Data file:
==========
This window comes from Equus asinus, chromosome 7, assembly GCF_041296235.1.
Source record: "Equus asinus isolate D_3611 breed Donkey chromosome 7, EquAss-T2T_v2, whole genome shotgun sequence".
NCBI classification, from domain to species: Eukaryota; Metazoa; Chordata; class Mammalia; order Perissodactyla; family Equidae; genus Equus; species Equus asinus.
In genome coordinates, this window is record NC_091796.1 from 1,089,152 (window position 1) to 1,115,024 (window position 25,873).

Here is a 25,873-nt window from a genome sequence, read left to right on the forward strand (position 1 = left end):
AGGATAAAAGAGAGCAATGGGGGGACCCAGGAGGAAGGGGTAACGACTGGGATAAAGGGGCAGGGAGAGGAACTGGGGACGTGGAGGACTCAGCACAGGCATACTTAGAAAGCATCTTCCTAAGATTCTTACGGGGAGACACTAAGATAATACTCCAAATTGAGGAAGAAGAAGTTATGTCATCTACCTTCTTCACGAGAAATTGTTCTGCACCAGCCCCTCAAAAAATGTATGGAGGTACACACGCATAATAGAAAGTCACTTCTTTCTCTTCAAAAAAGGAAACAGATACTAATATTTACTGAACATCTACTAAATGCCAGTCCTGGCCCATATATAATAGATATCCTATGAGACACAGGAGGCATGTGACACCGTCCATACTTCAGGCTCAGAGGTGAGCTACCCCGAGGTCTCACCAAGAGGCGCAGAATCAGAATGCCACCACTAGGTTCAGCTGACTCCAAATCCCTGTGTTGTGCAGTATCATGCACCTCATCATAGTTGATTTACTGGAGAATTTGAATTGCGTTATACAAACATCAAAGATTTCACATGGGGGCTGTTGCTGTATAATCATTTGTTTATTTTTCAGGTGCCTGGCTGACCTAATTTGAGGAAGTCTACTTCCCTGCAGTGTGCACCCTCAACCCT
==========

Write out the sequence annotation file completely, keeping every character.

This window comes from Equus asinus, chromosome 7, assembly GCF_041296235.1.
Source record: "Equus asinus isolate D_3611 breed Donkey chromosome 7, EquAss-T2T_v2, whole genome shotgun sequence".
NCBI classification, from domain to species: Eukaryota; Metazoa; Chordata; class Mammalia; order Perissodactyla; family Equidae; genus Equus; species Equus asinus.
In genome coordinates, this window is record NC_091796.1 from 1,089,152 (window position 1) to 1,115,024 (window position 25,873).

Here is a 25,873-nt window from a genome sequence, read left to right on the forward strand (position 1 = left end):
AGGATAAAAGAGAGCAATGGGGGGACCCAGGAGGAAGGGGTAACGACTGGGATAAAGGGGCAGGGAGAGGAACTGGGGACGTGGAGGACTCAGCACAGGCATACTTAGAAAGCATCTTCCTAAGATTCTTACGGGGAGACACTAAGATAATACTCCAAATTGAGGAAGAAGAAGTTATGTCATCTACCTTCTTCACGAGAAATTGTTCTGCACCAGCCCCTCAAAAAATGTATGGAGGTACACACGCATAATAGAAAGTCACTTCTTTCTCTTCAAAAAAGGAAACAGATACTAATATTTACTGAACATCTACTAAATGCCAGTCCTGGCCCATATATAATAGATATCCTATGAGACACAGGAGGCATGTGACACCGTCCATACTTCAGGCTCAGAGGTGAGCTACCCCGAGGTCTCACCAAGAGGCGCAGAATCAGAATGCCACCACTAGGTTCAGCTGACTCCAAATCCCTGTGTTGTGCAGTATCATGCACCTCATCATAGTTGATTTACTGGAGAATTTGAATTGCGTTATACAAACATCAAAGATTTCACATGGGGGCTGTTGCTGTATAATCATTTGTTTATTTTTCAGGTGCCTGGCTGACCTAATTTGAGGAAGTCTACTTCCCTGCAGTGTGCACCCTCAACCCT